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Former Republican congressman Richard Pombo to run for California House seat

The 14-year House veteran, who lost a reelection bid in 2006 after corruption allegations and opposition by environmentalists, would face state Sen. Jeff Denham, among others, in a GOP primary.

January 06, 2010|By Richard Simon

Reporting from Washington — Introducing a bit of drama into a usually lackluster California House race, Richard W. Pombo, a former Republican congressional heavyweight who was defeated in a reelection bid in 2006, plans to try for a political comeback -- in a different district than the one in which he lost.

The one-time House Resources Committee chairman is running for the Central Valley seat being vacated by Rep. George Radanovich (R-Mariposa), setting up a GOP primary battle against state Sen. Jeff Denham and former Fresno Mayor Jim Patterson. Former California Secretary of State Bill Jones is said to be considering entering the race, too. The district is strongly Republican.

"I have decided to run . . . to go back to Washington and get back in the middle of the wars," Pombo said Tuesday on KMJ-AM (580), a talk radio station in Fresno.

The 14-year House veteran was defeated by Democrat Jerry McNerney in a nationally watched race, in part because of efforts by environmentalists opposed to Pombo's efforts to relax environmental laws. He was the only California House incumbent to lose a seat in the 2006 election, when Democrats took over the House in a campaign that highlighted scandals under GOP rule. Pombo came under attack for ties to convicted lobbyist Jack Abramoff and for putting family members on his campaign payroll.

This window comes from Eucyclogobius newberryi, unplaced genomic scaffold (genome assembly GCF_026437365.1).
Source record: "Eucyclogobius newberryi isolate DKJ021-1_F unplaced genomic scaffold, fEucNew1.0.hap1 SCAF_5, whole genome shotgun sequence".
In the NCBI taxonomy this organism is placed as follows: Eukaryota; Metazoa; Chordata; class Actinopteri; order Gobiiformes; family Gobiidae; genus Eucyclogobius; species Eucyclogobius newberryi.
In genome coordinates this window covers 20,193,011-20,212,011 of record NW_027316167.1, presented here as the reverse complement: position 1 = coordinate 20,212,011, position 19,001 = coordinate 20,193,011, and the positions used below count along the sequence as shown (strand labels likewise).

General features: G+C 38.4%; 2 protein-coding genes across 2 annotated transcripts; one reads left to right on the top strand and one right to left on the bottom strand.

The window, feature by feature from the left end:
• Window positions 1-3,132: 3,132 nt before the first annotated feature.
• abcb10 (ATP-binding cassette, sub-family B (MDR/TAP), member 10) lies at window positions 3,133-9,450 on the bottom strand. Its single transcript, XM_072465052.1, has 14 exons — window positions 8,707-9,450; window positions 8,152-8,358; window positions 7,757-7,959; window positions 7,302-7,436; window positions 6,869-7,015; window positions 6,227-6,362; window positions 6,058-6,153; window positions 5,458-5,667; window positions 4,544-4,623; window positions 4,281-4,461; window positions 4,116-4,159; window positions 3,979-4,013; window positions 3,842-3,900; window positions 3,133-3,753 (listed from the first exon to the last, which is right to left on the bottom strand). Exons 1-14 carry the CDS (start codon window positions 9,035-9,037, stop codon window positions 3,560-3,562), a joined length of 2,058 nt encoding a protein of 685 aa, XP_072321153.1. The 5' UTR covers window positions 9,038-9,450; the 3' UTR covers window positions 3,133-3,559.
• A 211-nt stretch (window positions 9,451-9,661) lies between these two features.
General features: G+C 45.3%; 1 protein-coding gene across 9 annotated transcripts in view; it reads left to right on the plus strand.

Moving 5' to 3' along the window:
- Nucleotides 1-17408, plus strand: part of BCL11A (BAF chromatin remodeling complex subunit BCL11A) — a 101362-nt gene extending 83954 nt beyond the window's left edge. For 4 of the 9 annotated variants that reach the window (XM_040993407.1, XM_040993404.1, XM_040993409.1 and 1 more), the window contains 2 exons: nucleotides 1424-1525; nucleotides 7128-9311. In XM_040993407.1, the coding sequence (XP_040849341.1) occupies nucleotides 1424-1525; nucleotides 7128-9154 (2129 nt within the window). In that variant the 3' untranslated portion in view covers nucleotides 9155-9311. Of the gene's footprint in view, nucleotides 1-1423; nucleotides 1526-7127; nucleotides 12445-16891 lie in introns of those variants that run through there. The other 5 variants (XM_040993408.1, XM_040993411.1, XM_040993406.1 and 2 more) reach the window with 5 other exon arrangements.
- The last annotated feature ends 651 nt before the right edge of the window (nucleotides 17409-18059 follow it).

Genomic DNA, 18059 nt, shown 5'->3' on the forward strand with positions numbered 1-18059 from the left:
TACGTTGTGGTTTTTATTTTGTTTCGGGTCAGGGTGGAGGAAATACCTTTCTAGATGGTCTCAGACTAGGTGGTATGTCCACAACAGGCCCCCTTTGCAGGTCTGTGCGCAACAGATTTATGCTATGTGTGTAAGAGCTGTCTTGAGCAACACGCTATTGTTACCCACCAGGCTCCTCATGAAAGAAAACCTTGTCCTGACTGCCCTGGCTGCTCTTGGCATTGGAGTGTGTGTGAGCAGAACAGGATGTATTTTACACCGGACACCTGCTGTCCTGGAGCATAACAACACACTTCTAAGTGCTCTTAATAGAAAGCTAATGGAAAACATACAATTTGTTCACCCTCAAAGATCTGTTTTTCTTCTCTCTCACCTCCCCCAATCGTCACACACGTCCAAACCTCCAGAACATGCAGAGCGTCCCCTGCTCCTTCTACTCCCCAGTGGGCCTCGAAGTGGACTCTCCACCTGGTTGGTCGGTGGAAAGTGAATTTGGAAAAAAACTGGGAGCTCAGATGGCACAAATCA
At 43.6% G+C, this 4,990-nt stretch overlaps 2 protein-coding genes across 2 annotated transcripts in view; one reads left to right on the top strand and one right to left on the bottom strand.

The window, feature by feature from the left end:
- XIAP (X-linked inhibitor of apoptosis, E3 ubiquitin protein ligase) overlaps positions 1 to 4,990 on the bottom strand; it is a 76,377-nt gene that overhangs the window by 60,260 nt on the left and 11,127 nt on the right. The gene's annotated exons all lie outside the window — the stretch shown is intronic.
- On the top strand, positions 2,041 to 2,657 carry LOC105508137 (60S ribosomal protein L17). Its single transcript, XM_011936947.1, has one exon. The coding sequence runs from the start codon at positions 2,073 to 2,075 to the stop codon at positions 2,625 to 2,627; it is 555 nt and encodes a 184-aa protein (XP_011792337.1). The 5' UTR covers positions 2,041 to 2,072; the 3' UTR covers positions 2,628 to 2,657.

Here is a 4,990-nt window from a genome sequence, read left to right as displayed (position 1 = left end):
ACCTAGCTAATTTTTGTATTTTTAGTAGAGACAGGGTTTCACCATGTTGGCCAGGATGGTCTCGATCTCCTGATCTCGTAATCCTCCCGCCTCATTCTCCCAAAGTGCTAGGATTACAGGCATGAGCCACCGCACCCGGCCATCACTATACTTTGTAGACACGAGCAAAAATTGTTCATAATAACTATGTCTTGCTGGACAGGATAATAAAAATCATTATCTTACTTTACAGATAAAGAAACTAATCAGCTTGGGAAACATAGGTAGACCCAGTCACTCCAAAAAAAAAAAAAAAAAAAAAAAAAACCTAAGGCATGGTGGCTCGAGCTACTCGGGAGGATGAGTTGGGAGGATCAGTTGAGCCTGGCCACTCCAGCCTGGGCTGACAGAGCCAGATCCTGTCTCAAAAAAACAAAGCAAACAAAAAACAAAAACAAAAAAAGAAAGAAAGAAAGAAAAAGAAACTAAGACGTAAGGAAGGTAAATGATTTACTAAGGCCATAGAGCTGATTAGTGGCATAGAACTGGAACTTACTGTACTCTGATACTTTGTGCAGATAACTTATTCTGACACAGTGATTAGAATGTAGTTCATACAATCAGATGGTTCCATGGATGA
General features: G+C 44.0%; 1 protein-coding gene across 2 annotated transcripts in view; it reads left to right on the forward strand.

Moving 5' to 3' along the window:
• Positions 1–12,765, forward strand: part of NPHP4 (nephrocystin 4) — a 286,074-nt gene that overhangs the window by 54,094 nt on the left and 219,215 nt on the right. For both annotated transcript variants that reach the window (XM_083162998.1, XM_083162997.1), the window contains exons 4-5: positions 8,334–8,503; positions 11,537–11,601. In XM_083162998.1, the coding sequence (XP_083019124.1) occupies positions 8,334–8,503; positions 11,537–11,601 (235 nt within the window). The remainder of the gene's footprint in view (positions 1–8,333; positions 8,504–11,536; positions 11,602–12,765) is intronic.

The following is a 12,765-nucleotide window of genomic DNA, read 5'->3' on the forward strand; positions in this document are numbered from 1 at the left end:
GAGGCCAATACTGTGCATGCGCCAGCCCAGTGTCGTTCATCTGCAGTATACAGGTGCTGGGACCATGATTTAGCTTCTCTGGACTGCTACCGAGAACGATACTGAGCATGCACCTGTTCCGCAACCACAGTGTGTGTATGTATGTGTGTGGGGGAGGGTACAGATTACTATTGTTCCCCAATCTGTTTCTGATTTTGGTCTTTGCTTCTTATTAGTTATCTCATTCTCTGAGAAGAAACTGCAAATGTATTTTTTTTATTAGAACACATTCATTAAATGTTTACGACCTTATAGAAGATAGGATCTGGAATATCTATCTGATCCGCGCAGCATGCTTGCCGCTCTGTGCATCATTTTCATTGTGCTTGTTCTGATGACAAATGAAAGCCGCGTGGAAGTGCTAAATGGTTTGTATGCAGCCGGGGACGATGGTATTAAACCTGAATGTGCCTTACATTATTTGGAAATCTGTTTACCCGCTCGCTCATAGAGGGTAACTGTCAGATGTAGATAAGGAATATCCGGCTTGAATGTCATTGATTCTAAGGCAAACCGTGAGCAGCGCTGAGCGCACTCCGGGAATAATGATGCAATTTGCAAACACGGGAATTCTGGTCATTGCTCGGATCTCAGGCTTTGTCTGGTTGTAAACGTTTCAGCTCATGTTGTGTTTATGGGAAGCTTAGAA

Pombo's Tracy ranch is outside of the 19th Congressional District, but there is no district residency requirement to run for Congress. Asked about probable attacks on him as a carpetbagger, Pombo, who turns 49 on Friday, said by phone, "I've always been a Central Valley guy, and this is a Central Valley district."

Pombo vowed, if elected, to revive his efforts to rewrite the Endangered Species Act. Environmental groups are gearing up for a new battle.

"We're not about to stand by and watch Pombo grab his carpetbag and return to Congress a mere four years after we worked so hard to oust him," Rodger Schlickeisen, president of Defenders of Wildlife Action Fund, said in a statement.

In addition to environmentalists trying to thwart him, Pombo also faces opposition in the Republican primary from Denham, who Radanovich has backed as his replacement.

Denham, who lives in the Central Valley town of Atwater, which is also outside of the congressional district, is being pushed out of the Senate by term limits. He had planned to run for lieutenant governor next year but backed out of that race after Republican state Sen. Abel Maldonado of Santa Maria was nominated for the post.

Denham's campaign consultant Dave Gilliard indicated that Pombo's announcement would not change Denham's plans.

"I think there's a lot of concern over Richard Pombo's ability to hold the seat for Republicans," Gilliard said.

David N. Wasserman, who tracks House races for the nonpartisan Cook Political Report, said the former congressman faces "the double challenge of resurrecting a political career that was struck down by ethics questions and defeat and running in a new district. I can't think of too many people, Democrats or Republicans, who have overcome both."

Radanovich said he is retiring to spend more time with his wife, Ethie, who is battling ovarian cancer, and his son.

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